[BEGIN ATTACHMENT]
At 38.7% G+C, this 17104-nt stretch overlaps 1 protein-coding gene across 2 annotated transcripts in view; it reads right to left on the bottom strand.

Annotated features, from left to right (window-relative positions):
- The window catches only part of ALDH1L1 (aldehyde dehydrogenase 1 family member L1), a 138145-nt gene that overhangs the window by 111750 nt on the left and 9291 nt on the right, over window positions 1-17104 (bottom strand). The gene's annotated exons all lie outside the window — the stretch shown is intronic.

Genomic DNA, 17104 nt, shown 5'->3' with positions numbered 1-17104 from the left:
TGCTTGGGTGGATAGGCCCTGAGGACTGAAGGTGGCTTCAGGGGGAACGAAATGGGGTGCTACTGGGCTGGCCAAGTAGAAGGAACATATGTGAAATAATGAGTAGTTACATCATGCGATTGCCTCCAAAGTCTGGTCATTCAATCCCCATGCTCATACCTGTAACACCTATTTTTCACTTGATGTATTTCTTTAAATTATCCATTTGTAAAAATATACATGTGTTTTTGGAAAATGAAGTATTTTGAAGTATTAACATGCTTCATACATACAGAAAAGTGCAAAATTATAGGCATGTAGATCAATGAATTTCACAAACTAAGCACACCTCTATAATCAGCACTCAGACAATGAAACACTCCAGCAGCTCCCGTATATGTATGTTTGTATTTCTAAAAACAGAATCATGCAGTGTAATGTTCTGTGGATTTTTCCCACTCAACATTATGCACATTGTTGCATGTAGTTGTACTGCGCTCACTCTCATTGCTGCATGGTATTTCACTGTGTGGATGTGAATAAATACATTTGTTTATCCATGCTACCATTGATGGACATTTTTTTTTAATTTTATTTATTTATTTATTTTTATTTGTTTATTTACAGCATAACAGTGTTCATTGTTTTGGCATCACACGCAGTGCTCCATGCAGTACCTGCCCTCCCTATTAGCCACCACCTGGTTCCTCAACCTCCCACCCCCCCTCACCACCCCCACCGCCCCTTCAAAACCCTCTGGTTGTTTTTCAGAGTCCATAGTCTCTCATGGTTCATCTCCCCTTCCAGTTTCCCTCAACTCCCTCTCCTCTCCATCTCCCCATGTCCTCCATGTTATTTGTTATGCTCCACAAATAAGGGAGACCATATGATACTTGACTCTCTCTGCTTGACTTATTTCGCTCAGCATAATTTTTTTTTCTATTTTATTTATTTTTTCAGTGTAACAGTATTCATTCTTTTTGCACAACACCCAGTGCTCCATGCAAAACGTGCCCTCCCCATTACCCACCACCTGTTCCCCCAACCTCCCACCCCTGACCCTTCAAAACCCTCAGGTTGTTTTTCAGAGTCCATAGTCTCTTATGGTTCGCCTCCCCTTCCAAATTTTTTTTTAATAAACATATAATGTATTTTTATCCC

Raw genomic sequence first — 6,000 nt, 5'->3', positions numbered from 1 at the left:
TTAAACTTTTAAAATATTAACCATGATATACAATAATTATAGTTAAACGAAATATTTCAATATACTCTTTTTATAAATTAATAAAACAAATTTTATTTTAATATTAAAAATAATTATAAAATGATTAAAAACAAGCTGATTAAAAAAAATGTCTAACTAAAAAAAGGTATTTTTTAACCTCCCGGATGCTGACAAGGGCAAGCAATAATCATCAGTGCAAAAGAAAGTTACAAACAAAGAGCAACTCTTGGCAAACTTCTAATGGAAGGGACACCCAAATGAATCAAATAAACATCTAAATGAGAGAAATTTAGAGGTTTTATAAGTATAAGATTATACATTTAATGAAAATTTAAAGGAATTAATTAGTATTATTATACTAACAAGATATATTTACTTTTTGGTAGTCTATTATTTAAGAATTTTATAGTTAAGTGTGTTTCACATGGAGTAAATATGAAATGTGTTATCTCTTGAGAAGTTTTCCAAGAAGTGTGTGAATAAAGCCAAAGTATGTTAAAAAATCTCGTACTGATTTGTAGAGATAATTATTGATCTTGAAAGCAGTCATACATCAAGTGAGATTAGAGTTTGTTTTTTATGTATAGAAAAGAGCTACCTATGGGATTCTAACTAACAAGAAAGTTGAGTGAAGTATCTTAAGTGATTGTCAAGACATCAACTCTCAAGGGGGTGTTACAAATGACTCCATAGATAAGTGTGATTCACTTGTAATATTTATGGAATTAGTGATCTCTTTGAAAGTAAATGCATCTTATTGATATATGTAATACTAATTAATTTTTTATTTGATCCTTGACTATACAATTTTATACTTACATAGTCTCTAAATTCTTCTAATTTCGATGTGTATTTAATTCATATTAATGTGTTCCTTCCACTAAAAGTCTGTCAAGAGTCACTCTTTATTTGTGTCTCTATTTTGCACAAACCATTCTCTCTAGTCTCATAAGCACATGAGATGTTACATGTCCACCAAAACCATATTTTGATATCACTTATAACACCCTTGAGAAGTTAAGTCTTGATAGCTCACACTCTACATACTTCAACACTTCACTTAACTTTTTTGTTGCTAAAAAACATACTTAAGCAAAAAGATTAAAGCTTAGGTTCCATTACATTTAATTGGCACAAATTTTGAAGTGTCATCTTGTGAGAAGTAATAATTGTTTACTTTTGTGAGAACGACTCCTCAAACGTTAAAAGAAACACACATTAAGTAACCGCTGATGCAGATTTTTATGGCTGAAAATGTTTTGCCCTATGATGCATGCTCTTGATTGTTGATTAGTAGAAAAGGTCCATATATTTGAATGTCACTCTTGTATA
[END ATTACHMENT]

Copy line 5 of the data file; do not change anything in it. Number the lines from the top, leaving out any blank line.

TGCTTGGGTGGATAGGCCCTGAGGACTGAAGGTGGCTTCAGGGGGAACGAAATGGGGTGCTACTGGGCTGGCCAAGTAGAAGGAACATATGTGAAATAATGAGTAGTTACATCATGCGATTGCCTCCAAAGTCTGGTCATTCAATCCCCATGCTCATACCTGTAACACCTATTTTTCACTTGATGTATTTCTTTAAATTATCCATTTGTAAAAATATACATGTGTTTTTGGAAAATGAAGTATTTTGAAGTATTAACATGCTTCATACATACAGAAAAGTGCAAAATTATAGGCATGTAGATCAATGAATTTCACAAACTAAGCACACCTCTATAATCAGCACTCAGACAATGAAACACTCCAGCAGCTCCCGTATATGTATGTTTGTATTTCTAAAAACAGAATCATGCAGTGTAATGTTCTGTGGATTTTTCCCACTCAACATTATGCACATTGTTGCATGTAGTTGTACTGCGCTCACTCTCATTGCTGCATGGTATTTCACTGTGTGGATGTGAATAAATACATTTGTTTATCCATGCTACCATTGATGGACATTTTTTTTTAATTTTATTTATTTATTTATTTTTATTTGTTTATTTACAGCATAACAGTGTTCATTGTTTTGGCATCACACGCAGTGCTCCATGCAGTACCTGCCCTCCCTATTAGCCACCACCTGGTTCCTCAACCTCCCACCCCCCCTCACCACCCCCACCGCCCCTTCAAAACCCTCTGGTTGTTTTTCAGAGTCCATAGTCTCTCATGGTTCATCTCCCCTTCCAGTTTCCCTCAACTCCCTCTCCTCTCCATCTCCCCATGTCCTCCATGTTATTTGTTATGCTCCACAAATAAGGGAGACCATATGATACTTGACTCTCTCTGCTTGACTTATTTCGCTCAGCATAATTTTTTTTTCTATTTTATTTATTTTTTCAGTGTAACAGTATTCATTCTTTTTGCACAACACCCAGTGCTCCATGCAAAACGTGCCCTCCCCATTACCCACCACCTGTTCCCCCAACCTCCCACCCCTGACCCTTCAAAACCCTCAGGTTGTTTTTCAGAGTCCATAGTCTCTTATGGTTCGCCTCCCCTTCCAAATTTTTTTTTAATAAACATATAATGTATTTTTATCCC